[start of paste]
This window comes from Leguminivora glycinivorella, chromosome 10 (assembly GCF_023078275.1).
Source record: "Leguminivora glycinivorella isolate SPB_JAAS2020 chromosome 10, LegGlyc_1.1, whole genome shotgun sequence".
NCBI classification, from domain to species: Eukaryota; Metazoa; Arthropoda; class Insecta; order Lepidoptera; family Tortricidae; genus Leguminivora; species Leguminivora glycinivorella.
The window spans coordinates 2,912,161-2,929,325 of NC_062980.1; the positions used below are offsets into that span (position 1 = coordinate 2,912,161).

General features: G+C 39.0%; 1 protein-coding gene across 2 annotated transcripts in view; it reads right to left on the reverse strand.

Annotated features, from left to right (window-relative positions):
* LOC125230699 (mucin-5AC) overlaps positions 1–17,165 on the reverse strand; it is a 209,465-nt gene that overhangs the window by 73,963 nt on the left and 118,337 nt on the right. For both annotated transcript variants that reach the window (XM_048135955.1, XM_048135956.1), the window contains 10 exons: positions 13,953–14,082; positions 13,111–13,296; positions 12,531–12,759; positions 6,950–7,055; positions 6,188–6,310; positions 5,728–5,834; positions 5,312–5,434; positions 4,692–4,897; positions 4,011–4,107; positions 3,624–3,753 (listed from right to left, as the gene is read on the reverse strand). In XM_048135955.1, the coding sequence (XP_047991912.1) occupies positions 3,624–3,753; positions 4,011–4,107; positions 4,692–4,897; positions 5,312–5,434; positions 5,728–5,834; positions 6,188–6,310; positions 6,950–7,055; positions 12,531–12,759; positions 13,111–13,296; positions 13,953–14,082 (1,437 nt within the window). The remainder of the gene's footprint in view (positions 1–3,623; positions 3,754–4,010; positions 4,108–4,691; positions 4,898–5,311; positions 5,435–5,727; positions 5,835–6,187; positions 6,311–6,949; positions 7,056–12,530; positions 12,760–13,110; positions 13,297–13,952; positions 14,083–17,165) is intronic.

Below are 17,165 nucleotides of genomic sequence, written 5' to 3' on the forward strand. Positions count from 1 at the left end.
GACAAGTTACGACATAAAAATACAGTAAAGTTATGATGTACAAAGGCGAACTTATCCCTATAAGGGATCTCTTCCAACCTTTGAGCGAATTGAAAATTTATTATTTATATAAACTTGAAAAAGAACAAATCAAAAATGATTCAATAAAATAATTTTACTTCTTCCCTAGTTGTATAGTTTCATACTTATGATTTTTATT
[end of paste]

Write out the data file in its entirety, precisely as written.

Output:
This window comes from Leguminivora glycinivorella, chromosome 10 (assembly GCF_023078275.1).
Source record: "Leguminivora glycinivorella isolate SPB_JAAS2020 chromosome 10, LegGlyc_1.1, whole genome shotgun sequence".
NCBI classification, from domain to species: Eukaryota; Metazoa; Arthropoda; class Insecta; order Lepidoptera; family Tortricidae; genus Leguminivora; species Leguminivora glycinivorella.
The window spans coordinates 2,912,161-2,929,325 of NC_062980.1; the positions used below are offsets into that span (position 1 = coordinate 2,912,161).

General features: G+C 39.0%; 1 protein-coding gene across 2 annotated transcripts in view; it reads right to left on the reverse strand.

Annotated features, from left to right (window-relative positions):
* LOC125230699 (mucin-5AC) overlaps positions 1–17,165 on the reverse strand; it is a 209,465-nt gene that overhangs the window by 73,963 nt on the left and 118,337 nt on the right. For both annotated transcript variants that reach the window (XM_048135955.1, XM_048135956.1), the window contains 10 exons: positions 13,953–14,082; positions 13,111–13,296; positions 12,531–12,759; positions 6,950–7,055; positions 6,188–6,310; positions 5,728–5,834; positions 5,312–5,434; positions 4,692–4,897; positions 4,011–4,107; positions 3,624–3,753 (listed from right to left, as the gene is read on the reverse strand). In XM_048135955.1, the coding sequence (XP_047991912.1) occupies positions 3,624–3,753; positions 4,011–4,107; positions 4,692–4,897; positions 5,312–5,434; positions 5,728–5,834; positions 6,188–6,310; positions 6,950–7,055; positions 12,531–12,759; positions 13,111–13,296; positions 13,953–14,082 (1,437 nt within the window). The remainder of the gene's footprint in view (positions 1–3,623; positions 3,754–4,010; positions 4,108–4,691; positions 4,898–5,311; positions 5,435–5,727; positions 5,835–6,187; positions 6,311–6,949; positions 7,056–12,530; positions 12,760–13,110; positions 13,297–13,952; positions 14,083–17,165) is intronic.

Below are 17,165 nucleotides of genomic sequence, written 5' to 3' on the forward strand. Positions count from 1 at the left end.
GACAAGTTACGACATAAAAATACAGTAAAGTTATGATGTACAAAGGCGAACTTATCCCTATAAGGGATCTCTTCCAACCTTTGAGCGAATTGAAAATTTATTATTTATATAAACTTGAAAAAGAACAAATCAAAAATGATTCAATAAAATAATTTTACTTCTTCCCTAGTTGTATAGTTTCATACTTATGATTTTTATT